The opening track The Core builds with simple gravitas and eventually catches fire, lit by a tersely majestic Cables motif, aggressive hard-charging solos from Henderson and Harper, Weiss bringing the band back. Spookarella is less spooky than cinematic, its ensemble intro reaching a blithe crescendo, Handy’s carefree flute solo juxtaposed with Cables’ subtly shifting, almost hypnotic block chords. The pianist is the star of this cut (and in an unostentatious, methodical way, perhaps the star of the entire album), in this case with a deftly polyrhythmic solo. The understatedly sexy boudoir ballad Close To You Alone lets Handy state his case expansively on alto while the ambience grows almost imperceptibly behind him – he’s got something up his sleeve and he makes it worth your while. Priestess works variations on a hook that sounds suspiciously like the one from SOS by Abba, a showcase for a gruffly lightning solo from Harper, Weiss playing the voice of reason and Handy upping the ante once again with some sizzling doublestops before what’s left of the hook returns at half the speed, worn out from everything that just happened.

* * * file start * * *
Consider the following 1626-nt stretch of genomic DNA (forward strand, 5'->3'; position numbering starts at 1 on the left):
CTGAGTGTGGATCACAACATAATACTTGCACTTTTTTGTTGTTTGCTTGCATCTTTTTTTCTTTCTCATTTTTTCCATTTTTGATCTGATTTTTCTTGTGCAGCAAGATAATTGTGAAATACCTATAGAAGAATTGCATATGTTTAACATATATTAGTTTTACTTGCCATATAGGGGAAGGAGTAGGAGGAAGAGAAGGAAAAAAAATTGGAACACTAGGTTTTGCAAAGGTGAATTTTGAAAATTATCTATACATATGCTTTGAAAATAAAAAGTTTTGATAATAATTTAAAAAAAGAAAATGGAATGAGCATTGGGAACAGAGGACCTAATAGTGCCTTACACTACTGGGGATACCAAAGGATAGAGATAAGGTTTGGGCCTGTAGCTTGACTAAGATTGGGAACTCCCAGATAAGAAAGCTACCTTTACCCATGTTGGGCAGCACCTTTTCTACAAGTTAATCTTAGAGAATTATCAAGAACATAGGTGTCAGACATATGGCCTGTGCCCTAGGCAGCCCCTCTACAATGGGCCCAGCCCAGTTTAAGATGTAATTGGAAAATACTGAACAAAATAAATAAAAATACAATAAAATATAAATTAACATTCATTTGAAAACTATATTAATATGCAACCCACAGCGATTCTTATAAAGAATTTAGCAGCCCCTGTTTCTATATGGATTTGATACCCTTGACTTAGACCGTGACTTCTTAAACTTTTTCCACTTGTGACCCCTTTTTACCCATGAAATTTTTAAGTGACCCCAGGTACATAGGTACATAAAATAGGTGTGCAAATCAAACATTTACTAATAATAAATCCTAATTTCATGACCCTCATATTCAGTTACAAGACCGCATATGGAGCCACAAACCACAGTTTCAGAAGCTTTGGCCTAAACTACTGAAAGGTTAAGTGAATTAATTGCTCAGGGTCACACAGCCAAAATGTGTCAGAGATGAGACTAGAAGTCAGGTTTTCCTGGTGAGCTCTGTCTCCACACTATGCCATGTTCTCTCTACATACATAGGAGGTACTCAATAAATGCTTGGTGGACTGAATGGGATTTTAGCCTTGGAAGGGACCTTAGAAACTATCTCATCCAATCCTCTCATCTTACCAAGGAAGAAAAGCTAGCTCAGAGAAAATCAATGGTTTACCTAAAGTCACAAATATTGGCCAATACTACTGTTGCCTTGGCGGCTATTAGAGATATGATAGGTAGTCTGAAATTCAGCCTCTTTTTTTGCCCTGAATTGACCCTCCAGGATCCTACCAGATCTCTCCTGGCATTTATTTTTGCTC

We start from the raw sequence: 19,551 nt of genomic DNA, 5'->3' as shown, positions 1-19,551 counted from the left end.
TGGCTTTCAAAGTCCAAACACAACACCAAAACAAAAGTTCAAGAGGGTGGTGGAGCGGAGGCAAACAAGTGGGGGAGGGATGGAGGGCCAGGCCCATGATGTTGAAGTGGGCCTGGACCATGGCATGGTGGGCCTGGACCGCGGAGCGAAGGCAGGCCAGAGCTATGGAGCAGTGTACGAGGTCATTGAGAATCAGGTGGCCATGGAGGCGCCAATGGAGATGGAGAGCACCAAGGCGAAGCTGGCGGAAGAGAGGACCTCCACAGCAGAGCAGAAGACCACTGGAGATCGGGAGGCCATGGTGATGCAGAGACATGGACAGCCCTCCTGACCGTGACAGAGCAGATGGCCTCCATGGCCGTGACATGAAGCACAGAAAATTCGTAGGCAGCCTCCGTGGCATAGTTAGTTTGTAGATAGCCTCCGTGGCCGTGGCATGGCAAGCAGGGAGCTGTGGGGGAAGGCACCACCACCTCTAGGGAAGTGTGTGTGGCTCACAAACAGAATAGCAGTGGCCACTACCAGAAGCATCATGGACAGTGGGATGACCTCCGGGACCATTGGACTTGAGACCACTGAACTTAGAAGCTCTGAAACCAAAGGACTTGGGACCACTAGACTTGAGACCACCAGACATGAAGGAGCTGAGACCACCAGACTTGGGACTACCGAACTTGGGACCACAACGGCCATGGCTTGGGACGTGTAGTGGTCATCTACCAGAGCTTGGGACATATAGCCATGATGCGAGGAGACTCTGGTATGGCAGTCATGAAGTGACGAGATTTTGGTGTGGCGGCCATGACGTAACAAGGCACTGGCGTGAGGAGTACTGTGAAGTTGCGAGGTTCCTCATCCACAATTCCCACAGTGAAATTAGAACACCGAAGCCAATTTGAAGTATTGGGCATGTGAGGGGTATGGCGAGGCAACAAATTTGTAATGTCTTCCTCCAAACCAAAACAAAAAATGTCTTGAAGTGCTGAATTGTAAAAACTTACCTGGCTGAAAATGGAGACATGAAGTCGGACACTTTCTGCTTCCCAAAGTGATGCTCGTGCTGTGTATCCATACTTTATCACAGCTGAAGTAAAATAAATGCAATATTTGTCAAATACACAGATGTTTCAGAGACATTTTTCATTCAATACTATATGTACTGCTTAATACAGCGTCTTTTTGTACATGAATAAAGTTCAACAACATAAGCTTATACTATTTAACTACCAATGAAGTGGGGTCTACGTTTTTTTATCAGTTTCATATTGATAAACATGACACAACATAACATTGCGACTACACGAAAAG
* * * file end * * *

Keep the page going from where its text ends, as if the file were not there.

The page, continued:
Live at the Charlie Parker Jazz Festival last month, the jazz waltz Sweet Rita Suite 2 took on an ominous glimmer; here, the darkness is limited to Cables furtively shadowing Handy’s cheery flute. But Capra Black is every bit as potent as the version they played there, rich with ambience behind the solos, Weiss again playing wiser buddy to Harper’s fearless exuberance, Henderson feeling the electricity in summer night air, Cables the man half-behind the curtain, guiding the entire thing with judiciously sparse intensity. They close on a high note with the methodically swinging, vividly noirish Ladybugg, Cables and McBee stepping out of the shadows and then back in, followed by the powerhouse, aptly titled U Phoria, ablaze with trumpets, a stinging minor blues solo by Cables and matter-of-factly unstoppable incisiveness from Hart on the cymbals. Count this as one of our top ten jazz favorites for 2010. It’s out now on Jazz Legacy.